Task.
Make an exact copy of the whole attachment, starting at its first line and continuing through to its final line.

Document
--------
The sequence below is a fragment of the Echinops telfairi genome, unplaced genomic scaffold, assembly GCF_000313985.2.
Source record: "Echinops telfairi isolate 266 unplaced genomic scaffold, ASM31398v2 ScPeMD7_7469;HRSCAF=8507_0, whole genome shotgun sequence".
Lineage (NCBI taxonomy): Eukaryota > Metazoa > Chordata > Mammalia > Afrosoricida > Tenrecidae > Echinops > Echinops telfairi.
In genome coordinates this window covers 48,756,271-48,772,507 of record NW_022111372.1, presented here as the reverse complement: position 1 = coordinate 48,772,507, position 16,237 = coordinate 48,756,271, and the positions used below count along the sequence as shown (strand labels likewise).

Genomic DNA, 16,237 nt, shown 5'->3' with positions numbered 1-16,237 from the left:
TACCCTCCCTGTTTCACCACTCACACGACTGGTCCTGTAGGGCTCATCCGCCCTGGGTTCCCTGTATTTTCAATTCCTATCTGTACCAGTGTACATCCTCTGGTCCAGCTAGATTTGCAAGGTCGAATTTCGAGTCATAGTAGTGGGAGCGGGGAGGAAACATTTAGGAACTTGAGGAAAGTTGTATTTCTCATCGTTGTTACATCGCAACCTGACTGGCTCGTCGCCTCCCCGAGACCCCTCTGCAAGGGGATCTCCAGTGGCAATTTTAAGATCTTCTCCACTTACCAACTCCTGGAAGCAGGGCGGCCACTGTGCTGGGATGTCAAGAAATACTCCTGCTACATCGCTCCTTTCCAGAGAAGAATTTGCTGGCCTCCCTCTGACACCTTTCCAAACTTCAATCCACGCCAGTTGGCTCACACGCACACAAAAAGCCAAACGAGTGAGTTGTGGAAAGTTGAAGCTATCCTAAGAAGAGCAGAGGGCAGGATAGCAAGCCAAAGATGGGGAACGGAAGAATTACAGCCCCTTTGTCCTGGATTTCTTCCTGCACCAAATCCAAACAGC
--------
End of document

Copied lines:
The sequence below is a fragment of the Echinops telfairi genome, unplaced genomic scaffold, assembly GCF_000313985.2.
Source record: "Echinops telfairi isolate 266 unplaced genomic scaffold, ASM31398v2 ScPeMD7_7469;HRSCAF=8507_0, whole genome shotgun sequence".
Lineage (NCBI taxonomy): Eukaryota > Metazoa > Chordata > Mammalia > Afrosoricida > Tenrecidae > Echinops > Echinops telfairi.
In genome coordinates this window covers 48,756,271-48,772,507 of record NW_022111372.1, presented here as the reverse complement: position 1 = coordinate 48,772,507, position 16,237 = coordinate 48,756,271, and the positions used below count along the sequence as shown (strand labels likewise).

Genomic DNA, 16,237 nt, shown 5'->3' with positions numbered 1-16,237 from the left:
TACCCTCCCTGTTTCACCACTCACACGACTGGTCCTGTAGGGCTCATCCGCCCTGGGTTCCCTGTATTTTCAATTCCTATCTGTACCAGTGTACATCCTCTGGTCCAGCTAGATTTGCAAGGTCGAATTTCGAGTCATAGTAGTGGGAGCGGGGAGGAAACATTTAGGAACTTGAGGAAAGTTGTATTTCTCATCGTTGTTACATCGCAACCTGACTGGCTCGTCGCCTCCCCGAGACCCCTCTGCAAGGGGATCTCCAGTGGCAATTTTAAGATCTTCTCCACTTACCAACTCCTGGAAGCAGGGCGGCCACTGTGCTGGGATGTCAAGAAATACTCCTGCTACATCGCTCCTTTCCAGAGAAGAATTTGCTGGCCTCCCTCTGACACCTTTCCAAACTTCAATCCACGCCAGTTGGCTCACACGCACACAAAAAGCCAAACGAGTGAGTTGTGGAAAGTTGAAGCTATCCTAAGAAGAGCAGAGGGCAGGATAGCAAGCCAAAGATGGGGAACGGAAGAATTACAGCCCCTTTGTCCTGGATTTCTTCCTGCACCAAATCCAAACAGC